The human body is amazing in itself, just even more so when we look at the parts that make up our whole. Take our vision for instance. Did you know that your eyes use 65% of your brainpower? That is more than any other part of your body. Eyes also have the ability to see a candle from 14 miles away. It is easy to take our eyes for granted, but have you ever wondered how your eyes work?
In the simplest terms, eyesight is the light reflecting off objects. That light enters the eye and travels instantly through the sections of the eye and is read by the brain. Hence, you see the object. Below is a breakdown of all the components of the eye and their functions.
The iris is responsible for controlling the size of the pupil. This means it also controls the amount of light that reaches the retina. Eye color also comes from the iris, which is commonly brown, hazel, green, gray, or blue.
This space is filled with a fluid-like substance called aqueous humour. It is between the lens and the cornea. In addition to providing nutrition for the central cornea and lens, it maintains the pressure needed to inflate the eye.
The cornea is transparent and located at the front of the eye. It begins focusing the incoming light by refracting or bending the rays that pass through the pupil.
The pupil determines the amount of light that comes into the eye. Light comes through the pupil and then through the lens. Even though the pupil seems to be opening and closing (dilating and constricting) that is controlled by the iris.
Once light passes through the pupil, it enters the lens. The lens can change its shape, therefore, fine-tuning the vision process.
Ciliary Body & Muscle
Ciliary muscles surround the lens. While the muscles hold the lens in place, consequently they play a significant role in vision. The ciliary muscles assist the eye with producing an image by helping bend the rays and focus them on the retina.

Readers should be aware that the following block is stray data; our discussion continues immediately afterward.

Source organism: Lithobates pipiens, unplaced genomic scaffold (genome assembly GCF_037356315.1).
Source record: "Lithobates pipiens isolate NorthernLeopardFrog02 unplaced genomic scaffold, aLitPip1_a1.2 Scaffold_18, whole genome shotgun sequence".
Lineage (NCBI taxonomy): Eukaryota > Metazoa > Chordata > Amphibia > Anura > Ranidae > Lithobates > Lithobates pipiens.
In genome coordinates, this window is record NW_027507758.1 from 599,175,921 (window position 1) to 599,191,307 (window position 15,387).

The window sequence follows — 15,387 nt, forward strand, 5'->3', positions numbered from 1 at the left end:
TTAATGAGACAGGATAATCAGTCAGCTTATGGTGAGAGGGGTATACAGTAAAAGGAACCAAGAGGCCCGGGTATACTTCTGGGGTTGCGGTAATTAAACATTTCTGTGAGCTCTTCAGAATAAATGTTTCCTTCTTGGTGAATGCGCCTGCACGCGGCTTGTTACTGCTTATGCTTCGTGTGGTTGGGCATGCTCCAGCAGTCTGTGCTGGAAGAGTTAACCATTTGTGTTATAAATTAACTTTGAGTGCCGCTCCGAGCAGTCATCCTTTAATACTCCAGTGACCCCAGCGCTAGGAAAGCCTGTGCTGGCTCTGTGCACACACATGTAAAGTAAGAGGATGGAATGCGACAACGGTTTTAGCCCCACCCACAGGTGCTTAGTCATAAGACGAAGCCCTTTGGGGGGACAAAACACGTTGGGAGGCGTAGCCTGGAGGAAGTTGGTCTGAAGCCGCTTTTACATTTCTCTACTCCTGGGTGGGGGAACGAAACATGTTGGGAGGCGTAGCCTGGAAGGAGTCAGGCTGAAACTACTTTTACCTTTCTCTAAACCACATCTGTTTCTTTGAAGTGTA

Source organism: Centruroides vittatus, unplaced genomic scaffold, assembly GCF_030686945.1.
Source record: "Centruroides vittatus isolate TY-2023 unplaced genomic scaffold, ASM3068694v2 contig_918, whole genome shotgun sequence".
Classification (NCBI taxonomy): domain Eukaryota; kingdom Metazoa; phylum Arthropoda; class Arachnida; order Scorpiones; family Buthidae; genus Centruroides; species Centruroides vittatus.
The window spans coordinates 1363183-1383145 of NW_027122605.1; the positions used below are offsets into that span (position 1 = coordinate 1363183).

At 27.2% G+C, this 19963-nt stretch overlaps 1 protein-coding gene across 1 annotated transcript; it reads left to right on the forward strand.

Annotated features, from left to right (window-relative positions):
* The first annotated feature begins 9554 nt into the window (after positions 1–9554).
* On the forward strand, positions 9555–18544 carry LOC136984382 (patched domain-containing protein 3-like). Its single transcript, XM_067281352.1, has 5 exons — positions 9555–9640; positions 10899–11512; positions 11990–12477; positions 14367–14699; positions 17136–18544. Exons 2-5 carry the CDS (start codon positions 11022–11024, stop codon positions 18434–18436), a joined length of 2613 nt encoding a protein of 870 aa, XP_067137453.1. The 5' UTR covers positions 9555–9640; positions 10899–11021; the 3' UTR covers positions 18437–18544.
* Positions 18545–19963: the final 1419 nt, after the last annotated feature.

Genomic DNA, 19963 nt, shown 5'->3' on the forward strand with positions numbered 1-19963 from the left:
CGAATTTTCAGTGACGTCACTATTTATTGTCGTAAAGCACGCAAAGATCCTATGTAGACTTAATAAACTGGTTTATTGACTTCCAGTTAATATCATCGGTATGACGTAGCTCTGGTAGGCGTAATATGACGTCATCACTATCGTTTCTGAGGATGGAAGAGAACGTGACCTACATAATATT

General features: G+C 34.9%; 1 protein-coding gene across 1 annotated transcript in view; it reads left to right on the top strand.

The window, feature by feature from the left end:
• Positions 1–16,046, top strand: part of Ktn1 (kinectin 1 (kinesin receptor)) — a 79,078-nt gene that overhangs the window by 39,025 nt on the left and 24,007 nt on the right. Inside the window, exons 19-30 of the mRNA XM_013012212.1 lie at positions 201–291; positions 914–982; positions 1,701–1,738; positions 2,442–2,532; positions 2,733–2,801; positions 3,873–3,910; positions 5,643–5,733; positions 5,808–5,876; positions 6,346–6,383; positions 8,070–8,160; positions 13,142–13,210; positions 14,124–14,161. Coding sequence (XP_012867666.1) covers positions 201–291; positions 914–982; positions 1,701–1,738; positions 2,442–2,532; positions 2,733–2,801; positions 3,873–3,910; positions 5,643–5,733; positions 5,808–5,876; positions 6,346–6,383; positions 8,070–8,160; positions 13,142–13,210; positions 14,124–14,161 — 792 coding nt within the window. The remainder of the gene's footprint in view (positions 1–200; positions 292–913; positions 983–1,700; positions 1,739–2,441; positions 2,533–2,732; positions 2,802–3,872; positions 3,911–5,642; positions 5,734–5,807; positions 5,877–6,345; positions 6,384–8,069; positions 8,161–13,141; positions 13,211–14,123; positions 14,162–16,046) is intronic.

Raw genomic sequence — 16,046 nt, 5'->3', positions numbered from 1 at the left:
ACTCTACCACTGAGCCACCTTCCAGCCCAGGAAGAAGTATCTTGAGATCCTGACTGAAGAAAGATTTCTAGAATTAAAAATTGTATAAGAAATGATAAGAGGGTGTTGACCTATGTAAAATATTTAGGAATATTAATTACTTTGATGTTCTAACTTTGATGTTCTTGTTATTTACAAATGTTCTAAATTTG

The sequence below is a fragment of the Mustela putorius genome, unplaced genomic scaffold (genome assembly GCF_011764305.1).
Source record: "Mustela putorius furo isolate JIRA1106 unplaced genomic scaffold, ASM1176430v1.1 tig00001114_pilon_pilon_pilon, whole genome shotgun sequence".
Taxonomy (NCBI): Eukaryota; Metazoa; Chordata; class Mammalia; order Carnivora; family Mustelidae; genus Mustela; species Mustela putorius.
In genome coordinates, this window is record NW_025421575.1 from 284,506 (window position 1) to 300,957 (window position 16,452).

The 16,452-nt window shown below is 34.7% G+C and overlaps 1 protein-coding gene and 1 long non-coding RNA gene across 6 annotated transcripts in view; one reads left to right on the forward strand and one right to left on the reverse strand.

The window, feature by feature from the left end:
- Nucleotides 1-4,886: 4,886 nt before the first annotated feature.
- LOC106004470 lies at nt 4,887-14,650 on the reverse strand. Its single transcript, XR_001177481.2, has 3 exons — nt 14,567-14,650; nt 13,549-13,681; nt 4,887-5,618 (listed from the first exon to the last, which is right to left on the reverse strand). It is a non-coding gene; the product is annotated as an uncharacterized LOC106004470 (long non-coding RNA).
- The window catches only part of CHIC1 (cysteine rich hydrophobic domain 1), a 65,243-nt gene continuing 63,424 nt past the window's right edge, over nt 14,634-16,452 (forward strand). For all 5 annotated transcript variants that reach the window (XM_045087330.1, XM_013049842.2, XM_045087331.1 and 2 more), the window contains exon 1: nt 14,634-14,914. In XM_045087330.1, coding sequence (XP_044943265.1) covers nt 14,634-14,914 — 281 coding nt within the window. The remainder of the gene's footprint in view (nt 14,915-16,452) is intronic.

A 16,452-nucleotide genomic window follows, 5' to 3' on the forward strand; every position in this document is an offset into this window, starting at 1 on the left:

Superior / Inferior Rectus Muscles
There are actually more muscles than these, six in total. They help turn or rotate the eye in all directions. Specifically, the superior move the eye upward and the the inferior move the eye downward.
Vitreous Gel (Body)
The vitreous humor is a jelly-like tissue that fills the eye. After light passes through the lens, it travels through this tissue. Finally, landing on the sensitive layer of cells called the retina.
This is a vascular layer that is between the retina and the sclear (the white part of the eye). This is a very thin layer that provides oxygen to the outer layers of the retina. If you have every taken a picture of someone and they seemingly have red eyes, this is the reflection of light from the choroid.
Also known as the cranial nerve II, is the part of the eye that transmits all our visual information – brightness, color, contrast – to our brain. It is located in the back of the eye and consists of more than one million nerve fibers.
Near the center of the retina, this part of the eye specializes in high-acuity vision. More specifically, the clarity of your vision. It also absorbs excess blue and ultraviolet light, acting as a sort of sunscreen for that area of your retina.
Coming from the Latin word meaning pit, this is a central put made up of closely packed cones in your eye. It is in the center of the macula. This allows for sharp vision. These cone cells primarily interpret red and green light.
The retina is located in the back. It is a thin layer of tissue that contains millions of tiny light-sensing nerve cells. These nerve cells are called rods and cones because of their distinct shapes. The retina is the innermost layer that makes up your eye.
There are millions of these light-sensitive cells in the retina. Rods are used for monochromatic vision, and help detect motion in dim light situations, or at night. They also provide our peripheral vision.
Ok, So Then, How Does Your Eye Work?
All of these components of your eye work together to transmit 10 million bits of information to your brain every second. The images are also sent to your brain backward and upside down, and translated there. Even with a diagram, there are many other components that make up the eye and therefore many things that can go wrong. If you have questions about how your eye works or issues you may be experiencing with your eyesight, contact us today.